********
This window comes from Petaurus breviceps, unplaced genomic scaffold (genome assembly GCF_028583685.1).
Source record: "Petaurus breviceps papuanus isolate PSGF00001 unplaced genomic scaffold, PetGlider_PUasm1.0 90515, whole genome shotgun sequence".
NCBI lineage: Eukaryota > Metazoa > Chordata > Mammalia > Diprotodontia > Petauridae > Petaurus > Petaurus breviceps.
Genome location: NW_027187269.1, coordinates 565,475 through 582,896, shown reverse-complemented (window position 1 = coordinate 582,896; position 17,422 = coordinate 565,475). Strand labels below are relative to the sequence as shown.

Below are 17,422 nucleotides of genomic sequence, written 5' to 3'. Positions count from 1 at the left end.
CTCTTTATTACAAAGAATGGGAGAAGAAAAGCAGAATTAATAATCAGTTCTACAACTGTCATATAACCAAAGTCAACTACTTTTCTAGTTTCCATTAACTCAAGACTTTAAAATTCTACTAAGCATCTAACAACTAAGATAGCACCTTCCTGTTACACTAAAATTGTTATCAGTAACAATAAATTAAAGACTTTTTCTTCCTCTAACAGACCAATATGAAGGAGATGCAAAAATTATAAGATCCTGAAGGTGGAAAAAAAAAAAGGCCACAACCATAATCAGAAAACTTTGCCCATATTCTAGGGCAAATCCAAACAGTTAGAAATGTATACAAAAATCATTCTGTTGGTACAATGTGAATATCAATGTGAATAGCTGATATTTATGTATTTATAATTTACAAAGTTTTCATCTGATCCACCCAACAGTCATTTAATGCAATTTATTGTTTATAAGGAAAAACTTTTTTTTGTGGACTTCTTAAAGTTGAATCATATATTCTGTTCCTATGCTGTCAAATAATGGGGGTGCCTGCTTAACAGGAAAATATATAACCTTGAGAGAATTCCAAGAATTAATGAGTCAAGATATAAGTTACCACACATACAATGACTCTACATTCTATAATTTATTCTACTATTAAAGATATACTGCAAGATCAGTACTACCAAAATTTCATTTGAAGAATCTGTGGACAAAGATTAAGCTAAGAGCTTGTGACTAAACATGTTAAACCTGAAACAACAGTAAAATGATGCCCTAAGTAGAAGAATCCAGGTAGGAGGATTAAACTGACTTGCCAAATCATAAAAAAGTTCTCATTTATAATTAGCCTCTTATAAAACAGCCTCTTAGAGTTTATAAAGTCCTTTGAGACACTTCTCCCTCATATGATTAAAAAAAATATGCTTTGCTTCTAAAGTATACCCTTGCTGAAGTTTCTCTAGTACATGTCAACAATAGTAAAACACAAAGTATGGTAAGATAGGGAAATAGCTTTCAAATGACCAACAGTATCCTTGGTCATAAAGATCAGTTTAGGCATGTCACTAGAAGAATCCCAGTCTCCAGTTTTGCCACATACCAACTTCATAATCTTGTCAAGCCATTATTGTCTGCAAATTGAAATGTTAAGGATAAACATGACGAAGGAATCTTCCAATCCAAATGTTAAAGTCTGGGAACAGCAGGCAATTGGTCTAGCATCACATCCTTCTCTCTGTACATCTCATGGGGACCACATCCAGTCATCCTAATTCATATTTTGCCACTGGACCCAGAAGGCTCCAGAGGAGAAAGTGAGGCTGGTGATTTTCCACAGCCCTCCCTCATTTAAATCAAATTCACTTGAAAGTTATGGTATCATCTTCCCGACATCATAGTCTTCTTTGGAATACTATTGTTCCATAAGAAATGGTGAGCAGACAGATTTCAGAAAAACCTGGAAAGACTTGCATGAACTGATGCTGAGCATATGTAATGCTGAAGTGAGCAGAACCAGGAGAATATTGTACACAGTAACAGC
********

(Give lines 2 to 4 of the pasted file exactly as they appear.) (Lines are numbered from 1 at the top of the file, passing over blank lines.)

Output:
Source record: "Petaurus breviceps papuanus isolate PSGF00001 unplaced genomic scaffold, PetGlider_PUasm1.0 90515, whole genome shotgun sequence".
NCBI lineage: Eukaryota > Metazoa > Chordata > Mammalia > Diprotodontia > Petauridae > Petaurus > Petaurus breviceps.
Genome location: NW_027187269.1, coordinates 565,475 through 582,896, shown reverse-complemented (window position 1 = coordinate 582,896; position 17,422 = coordinate 565,475). Strand labels below are relative to the sequence as shown.